In a recent post Dr. Sam Gregg outlined several arguments in the case for returning to some kind of gold or commodity-based monetary system. One of the advantages to a commodity standard, Dr. Gregg argues, is that it “placed a high premium on economic security by reducing the uncertainty and risk that flows from fluctuations in the value of money that have nothing to do with the relative valuation of different goods and services.”
One of the main determinants of trust in a currency is its ability to maintain its value over time.
On that note, reports have begun coming recently from central Michigan about the emergence of “competing currencies.” One of the concerns that the currency traders specifically raise during the video is their uncertainty over the future value of the dollar.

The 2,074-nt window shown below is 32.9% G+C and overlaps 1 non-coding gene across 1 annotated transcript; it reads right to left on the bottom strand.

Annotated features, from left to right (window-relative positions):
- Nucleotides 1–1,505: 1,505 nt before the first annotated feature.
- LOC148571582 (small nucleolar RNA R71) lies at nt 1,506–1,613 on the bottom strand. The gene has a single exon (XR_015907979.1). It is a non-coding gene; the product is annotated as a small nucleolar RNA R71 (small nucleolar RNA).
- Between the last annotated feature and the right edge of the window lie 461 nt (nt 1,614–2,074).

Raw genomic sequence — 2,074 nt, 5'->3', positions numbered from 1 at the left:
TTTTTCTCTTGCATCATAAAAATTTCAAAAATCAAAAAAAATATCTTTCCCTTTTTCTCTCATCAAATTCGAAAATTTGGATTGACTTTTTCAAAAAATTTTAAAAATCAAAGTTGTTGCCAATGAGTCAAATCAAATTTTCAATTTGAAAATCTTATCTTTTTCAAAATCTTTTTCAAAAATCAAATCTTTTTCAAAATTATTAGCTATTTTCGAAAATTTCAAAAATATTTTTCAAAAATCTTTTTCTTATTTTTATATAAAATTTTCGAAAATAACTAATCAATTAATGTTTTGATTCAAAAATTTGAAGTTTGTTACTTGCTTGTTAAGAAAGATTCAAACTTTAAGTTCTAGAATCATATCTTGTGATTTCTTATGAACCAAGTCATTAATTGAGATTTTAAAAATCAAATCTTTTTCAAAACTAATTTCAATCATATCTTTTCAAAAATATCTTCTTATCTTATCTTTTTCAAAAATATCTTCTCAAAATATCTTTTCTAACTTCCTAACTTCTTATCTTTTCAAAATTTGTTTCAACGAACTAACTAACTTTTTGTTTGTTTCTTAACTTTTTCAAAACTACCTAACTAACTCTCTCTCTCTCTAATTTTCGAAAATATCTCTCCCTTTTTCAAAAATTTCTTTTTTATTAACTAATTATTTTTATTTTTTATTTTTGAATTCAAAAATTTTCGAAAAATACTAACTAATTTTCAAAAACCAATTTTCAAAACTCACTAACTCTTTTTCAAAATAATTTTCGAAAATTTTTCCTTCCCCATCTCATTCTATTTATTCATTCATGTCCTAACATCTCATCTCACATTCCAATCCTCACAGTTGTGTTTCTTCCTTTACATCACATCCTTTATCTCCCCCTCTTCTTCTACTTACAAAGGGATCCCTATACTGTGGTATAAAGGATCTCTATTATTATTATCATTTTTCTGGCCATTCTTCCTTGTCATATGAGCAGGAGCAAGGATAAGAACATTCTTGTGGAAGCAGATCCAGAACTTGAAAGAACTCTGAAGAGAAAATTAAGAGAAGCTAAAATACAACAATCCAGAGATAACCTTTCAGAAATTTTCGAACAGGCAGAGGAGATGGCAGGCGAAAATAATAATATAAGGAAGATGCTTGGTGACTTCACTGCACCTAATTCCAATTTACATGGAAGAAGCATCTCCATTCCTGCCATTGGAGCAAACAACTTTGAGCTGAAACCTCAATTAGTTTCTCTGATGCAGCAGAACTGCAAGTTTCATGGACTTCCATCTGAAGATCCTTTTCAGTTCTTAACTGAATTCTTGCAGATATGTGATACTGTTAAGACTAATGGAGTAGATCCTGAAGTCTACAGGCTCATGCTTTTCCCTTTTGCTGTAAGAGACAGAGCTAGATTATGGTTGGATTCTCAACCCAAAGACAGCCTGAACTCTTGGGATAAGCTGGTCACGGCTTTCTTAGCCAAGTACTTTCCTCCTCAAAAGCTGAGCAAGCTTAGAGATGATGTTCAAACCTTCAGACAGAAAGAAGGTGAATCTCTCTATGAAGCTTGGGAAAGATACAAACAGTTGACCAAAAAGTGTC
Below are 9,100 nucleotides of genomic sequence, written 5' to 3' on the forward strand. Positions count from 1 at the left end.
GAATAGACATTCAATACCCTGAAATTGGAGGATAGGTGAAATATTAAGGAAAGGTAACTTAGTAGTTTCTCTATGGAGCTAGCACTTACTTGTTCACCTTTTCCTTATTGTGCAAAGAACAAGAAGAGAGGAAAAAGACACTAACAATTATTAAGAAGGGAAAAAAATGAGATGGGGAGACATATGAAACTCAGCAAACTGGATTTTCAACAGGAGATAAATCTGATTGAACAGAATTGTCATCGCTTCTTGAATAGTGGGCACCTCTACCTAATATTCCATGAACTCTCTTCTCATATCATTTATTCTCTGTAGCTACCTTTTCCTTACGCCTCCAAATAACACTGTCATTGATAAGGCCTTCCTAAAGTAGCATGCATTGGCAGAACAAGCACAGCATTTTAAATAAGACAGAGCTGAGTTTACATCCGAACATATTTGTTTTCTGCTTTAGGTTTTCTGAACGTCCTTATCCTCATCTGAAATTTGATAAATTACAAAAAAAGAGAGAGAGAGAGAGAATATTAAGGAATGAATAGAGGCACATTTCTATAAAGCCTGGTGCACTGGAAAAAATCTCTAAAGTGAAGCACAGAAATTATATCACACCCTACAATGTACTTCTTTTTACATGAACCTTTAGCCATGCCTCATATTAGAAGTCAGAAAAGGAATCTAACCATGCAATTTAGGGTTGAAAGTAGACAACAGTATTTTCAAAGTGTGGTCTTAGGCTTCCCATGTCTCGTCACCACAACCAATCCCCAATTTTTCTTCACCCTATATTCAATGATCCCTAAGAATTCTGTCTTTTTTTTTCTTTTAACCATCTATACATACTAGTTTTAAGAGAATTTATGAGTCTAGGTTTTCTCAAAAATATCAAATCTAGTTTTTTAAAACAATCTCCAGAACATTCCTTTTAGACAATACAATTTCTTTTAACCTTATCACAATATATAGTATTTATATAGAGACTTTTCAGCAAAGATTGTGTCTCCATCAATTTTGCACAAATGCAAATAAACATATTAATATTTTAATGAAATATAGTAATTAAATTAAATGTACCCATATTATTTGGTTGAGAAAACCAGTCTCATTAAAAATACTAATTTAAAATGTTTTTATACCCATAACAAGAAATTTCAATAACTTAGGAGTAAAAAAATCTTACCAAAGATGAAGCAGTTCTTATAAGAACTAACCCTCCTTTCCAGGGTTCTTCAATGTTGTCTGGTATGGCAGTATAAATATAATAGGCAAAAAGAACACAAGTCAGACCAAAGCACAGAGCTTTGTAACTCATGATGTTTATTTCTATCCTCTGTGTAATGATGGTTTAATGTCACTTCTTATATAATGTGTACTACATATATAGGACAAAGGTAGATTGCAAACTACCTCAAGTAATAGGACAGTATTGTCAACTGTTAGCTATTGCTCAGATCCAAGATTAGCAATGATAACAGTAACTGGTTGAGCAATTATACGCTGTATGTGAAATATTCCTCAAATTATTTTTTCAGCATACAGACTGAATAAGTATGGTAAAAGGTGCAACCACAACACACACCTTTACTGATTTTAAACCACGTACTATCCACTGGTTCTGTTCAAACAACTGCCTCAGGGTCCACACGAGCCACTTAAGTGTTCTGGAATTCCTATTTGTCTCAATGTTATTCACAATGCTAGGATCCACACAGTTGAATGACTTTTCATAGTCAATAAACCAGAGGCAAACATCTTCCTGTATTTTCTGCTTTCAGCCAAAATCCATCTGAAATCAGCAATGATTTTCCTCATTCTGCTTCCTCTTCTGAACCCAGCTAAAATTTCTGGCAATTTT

Milton Friedman used to remark that one indicator of a country’s relative success was how people “voted with their feet”: i.e. people fled from Cuba to the USA, and from China to Hong Kong, but never the other way around.
In the same way, even as Fed Chairman Ben Bernanke assures us that the nation’s central bank expects low inflation for the near future, perhaps this episode raises a new question: What does people “voting with their currency” mean for expectations of inflation and the stability of the dollar?